The last realistic chance for a renewed restoration of the monarchy - and at the same time for a compromise between the two rival Bourbon camps - came after the Franco-Prussian War in August 1873, when the supporters of the two monarchist camps saw the chance for a parliamentary majority, if they united. Louis Philippe Albert d'Orléans, comte de Paris , grandson of the "Citizen King", then visited the Count von Chambord , grandson of Charles X, in his exile and recognized him as head of the "House of France" and sole pretender to the throne - knowing full well, that he would be able to succeed him on the throne, since the Count of Chambord was the last of the main line. But this plan failed because of Chambord's persistent refusal to recognize the tricolor as the French national flag and to agree a constitution with the National Assembly in advance . Henri d'Orléans, duc d'Aumale , the second youngest and most popular son of the citizen king, then planned to become president of a conservative republic; in February 1879 he was appointed inspector general of the army, but in 1883 - like all other pretenders to the throne - he was also removed from this position. As heir to the last Bourbon Condé , he had an immense fortune; Since his two sons died young, he bequeathed the Chantilly Castle, which he himself had rebuilt, including his huge art collection, the Musée Condé and the Institut de France . After the count had died of Chambord in 1883 and an association of supporters of a constitutional-parliamentary monarchy, so the Orleanist, with a majority of the Legitimists in prospect, put the Radical Republicans in 1886 against the monarchists a law by which all the Bourbons and Bonapartes from Exiled France; only the Duc d'Aumale was allowed to return to France in 1889.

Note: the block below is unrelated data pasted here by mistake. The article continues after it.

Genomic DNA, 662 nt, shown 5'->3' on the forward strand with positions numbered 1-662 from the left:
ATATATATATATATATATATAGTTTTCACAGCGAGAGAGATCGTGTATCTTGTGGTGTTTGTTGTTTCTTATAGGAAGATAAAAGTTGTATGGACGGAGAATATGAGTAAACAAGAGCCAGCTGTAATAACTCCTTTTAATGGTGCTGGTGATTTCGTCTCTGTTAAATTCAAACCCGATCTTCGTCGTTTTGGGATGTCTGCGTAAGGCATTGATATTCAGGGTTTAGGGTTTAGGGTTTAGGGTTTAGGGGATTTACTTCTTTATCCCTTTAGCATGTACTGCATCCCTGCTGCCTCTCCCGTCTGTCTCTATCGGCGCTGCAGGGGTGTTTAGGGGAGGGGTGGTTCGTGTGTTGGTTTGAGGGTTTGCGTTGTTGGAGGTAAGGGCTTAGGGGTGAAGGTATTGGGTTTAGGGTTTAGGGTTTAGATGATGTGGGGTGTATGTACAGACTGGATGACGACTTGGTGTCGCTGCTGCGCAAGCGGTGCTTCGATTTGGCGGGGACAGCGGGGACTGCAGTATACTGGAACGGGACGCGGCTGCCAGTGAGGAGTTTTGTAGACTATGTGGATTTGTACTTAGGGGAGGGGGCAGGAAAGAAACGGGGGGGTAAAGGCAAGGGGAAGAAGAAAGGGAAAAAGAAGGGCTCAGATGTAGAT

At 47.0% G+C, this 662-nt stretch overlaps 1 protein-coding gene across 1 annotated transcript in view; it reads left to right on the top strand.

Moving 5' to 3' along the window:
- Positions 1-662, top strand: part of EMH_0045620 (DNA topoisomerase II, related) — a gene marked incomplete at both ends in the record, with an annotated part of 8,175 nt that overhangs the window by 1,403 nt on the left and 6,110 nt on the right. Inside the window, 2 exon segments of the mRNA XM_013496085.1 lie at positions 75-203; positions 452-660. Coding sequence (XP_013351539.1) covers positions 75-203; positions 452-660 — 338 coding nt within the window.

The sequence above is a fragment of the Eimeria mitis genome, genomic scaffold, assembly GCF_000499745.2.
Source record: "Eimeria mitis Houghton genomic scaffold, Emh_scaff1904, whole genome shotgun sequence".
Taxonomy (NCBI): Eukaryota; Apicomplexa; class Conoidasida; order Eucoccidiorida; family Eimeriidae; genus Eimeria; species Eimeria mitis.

On June 24, 1950, the National Assembly repealed the exile law of 1886, which allowed the House of Orléans to return to their French homeland. Henri d'Orléans (1908–1999) , Count of Paris, returned and tried to rally the supporters of the monarchy behind him. Family festivities have since received a lot of attention from the French media. Until the 1960s, he clung to the illusion that General Charles de Gaulle , who treated him with great respect and had ensured that the law of exile was repealed, would propose him as the successor to the office of President.